You’ve just got a good annual bonus. Your partner wants to plan a trip to the Maldives, since “everyone on Instagram” has gone to the Maldives. But you wanted to use that amount to invest for your future. What do you do?
You’ve just changed jobs and have been offered a good pay hike. You are tempted to splurge and buy a fancy car as your daily commute back to office has been draining your energy.
Your parents have just sold their ancestral property and have deposited a bulk amount in your bank account for you to use it as you please. Family members are advising you to use that as a downpayment for a big 3BHK house downtown and take on a home loan – since a home is an “asset” and they assume you’ll otherwise spend that amount of “useless” luxuries.
How do you balance your life between spending for joy, versus ‘investing’ in assets? How do you balance between your needs and wants? How do you balance between saving for the future and splurging on luxuries that everyone else seems to afford?
We have a simple suggestion to help give your personal finances a structure – a sort of swim lane, if you will.
The personal finance rule of one-third:
Divide your total income into three equal parts. If you are planning as a couple, take the joint income of both partners.
33% of your Income – is your Essential Expenses or ‘Needs’ bucket.
33% of your Income – is your Investment bucket
33% of your Income – is your ‘Wants’ bucket – or your splurge budget
Why does this work?
A typical rule of thumb is to invest for retirement, an amount equal to your current essential expenses. The above rule ensures this and still leaves a third for discretionary expenses. This way you ensure you don’t feel left out when others are seemingly living a luxurious life, while you are focused too much on whether you are saving or investing enough for the future. At the same time, this also ensures your lifestyle doesn’t increase way beyond what you can actually afford, because you are not compromising tomorrow’s financial security for today’s luxurious enjoyment.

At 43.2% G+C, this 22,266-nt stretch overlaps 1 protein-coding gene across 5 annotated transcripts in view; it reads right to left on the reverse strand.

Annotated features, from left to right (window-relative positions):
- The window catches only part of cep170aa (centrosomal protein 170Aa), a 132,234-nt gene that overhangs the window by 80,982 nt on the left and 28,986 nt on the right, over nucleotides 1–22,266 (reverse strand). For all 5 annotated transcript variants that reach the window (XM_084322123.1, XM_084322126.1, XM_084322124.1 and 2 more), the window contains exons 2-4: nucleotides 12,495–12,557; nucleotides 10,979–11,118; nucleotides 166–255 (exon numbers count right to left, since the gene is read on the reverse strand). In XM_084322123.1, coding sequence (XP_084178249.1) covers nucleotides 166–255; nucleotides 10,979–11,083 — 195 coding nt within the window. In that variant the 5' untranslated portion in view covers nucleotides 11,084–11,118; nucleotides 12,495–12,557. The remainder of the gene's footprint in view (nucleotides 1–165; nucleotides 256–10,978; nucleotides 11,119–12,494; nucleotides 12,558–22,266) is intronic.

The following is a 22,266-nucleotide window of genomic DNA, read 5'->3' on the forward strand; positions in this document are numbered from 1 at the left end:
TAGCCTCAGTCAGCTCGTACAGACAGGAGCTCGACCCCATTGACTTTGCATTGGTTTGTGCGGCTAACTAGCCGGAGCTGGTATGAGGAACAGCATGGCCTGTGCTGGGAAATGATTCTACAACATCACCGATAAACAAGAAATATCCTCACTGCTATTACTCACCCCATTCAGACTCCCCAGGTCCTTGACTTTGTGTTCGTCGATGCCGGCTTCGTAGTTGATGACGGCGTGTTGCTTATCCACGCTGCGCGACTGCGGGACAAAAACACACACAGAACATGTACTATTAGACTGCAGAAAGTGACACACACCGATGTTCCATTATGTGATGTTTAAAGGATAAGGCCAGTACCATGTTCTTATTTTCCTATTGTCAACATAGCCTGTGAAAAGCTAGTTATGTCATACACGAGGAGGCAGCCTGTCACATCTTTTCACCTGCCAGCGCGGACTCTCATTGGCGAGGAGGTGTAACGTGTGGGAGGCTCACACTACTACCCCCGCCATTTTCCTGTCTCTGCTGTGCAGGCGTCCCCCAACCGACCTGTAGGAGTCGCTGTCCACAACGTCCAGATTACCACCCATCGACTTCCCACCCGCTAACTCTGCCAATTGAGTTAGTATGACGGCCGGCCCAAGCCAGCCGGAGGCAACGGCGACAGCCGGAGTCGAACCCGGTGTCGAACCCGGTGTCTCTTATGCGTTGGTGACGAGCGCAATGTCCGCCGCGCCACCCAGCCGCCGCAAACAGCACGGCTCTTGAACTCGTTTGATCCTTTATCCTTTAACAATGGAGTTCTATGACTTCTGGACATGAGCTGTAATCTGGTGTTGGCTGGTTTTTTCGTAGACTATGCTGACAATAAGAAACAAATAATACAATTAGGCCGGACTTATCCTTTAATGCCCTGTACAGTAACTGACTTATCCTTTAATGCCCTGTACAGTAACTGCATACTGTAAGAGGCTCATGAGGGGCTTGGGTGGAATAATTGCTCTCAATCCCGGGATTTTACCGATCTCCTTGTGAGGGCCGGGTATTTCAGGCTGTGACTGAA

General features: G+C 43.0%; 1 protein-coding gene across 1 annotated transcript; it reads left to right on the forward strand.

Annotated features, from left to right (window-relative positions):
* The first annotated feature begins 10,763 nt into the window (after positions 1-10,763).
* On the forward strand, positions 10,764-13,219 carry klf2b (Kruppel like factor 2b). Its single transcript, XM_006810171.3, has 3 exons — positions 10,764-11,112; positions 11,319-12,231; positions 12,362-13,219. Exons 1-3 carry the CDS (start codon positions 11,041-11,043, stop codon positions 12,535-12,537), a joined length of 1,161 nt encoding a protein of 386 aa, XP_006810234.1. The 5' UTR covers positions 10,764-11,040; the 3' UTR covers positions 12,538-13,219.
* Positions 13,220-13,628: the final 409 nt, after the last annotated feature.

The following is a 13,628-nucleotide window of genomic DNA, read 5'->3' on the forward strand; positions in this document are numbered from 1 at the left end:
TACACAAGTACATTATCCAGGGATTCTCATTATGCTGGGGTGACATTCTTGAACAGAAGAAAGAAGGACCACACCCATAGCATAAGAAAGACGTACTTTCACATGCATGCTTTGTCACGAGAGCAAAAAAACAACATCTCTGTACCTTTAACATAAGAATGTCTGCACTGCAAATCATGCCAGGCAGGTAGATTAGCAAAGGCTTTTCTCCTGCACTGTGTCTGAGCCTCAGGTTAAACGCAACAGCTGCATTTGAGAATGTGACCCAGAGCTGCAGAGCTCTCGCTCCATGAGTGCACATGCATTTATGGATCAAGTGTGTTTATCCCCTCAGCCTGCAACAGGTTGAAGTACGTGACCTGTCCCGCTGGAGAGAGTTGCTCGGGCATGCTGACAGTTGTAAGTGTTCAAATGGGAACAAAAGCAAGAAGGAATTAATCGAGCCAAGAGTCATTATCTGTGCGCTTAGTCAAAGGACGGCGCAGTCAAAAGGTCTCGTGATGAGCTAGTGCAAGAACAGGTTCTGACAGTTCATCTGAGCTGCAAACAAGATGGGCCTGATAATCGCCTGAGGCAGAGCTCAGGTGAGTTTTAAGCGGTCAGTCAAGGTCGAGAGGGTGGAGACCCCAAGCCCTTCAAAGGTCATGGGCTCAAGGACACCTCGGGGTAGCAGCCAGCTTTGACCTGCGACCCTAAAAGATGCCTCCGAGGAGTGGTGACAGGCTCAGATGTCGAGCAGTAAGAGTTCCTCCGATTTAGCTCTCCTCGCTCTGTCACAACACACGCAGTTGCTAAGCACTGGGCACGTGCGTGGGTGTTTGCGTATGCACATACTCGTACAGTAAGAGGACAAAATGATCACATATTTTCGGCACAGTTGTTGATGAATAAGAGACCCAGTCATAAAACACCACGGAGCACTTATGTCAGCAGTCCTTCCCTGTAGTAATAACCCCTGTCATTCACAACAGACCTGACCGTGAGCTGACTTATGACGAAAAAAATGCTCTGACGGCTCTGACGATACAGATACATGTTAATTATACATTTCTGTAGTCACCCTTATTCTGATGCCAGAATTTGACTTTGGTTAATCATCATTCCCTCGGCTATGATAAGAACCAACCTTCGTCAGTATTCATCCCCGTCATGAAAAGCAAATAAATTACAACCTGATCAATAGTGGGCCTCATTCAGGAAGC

As with all things in life, personal finance is all about balance. And while this thumb-rule suggestion is generic, only you can decide what % brings balance to your life.
But whatever % you decide, sticking to it with discipline through the years is recommended. As your income increases, or you get your yearly bonus, or you receive a one-time windfall gain through your ancestral property or a lottery ticket, sticking to the same structure and limiting your lifestyle expenses to the specified ceiling will you retain the balance in life over the long term.
How to make this work?
A good place to start is by tracking your income and expenses properly. This excel might be a good place to
Fill this up and email it to: firstname.lastname@example.org for a FREE review of your financial situation and help you get started on your path to financial independence.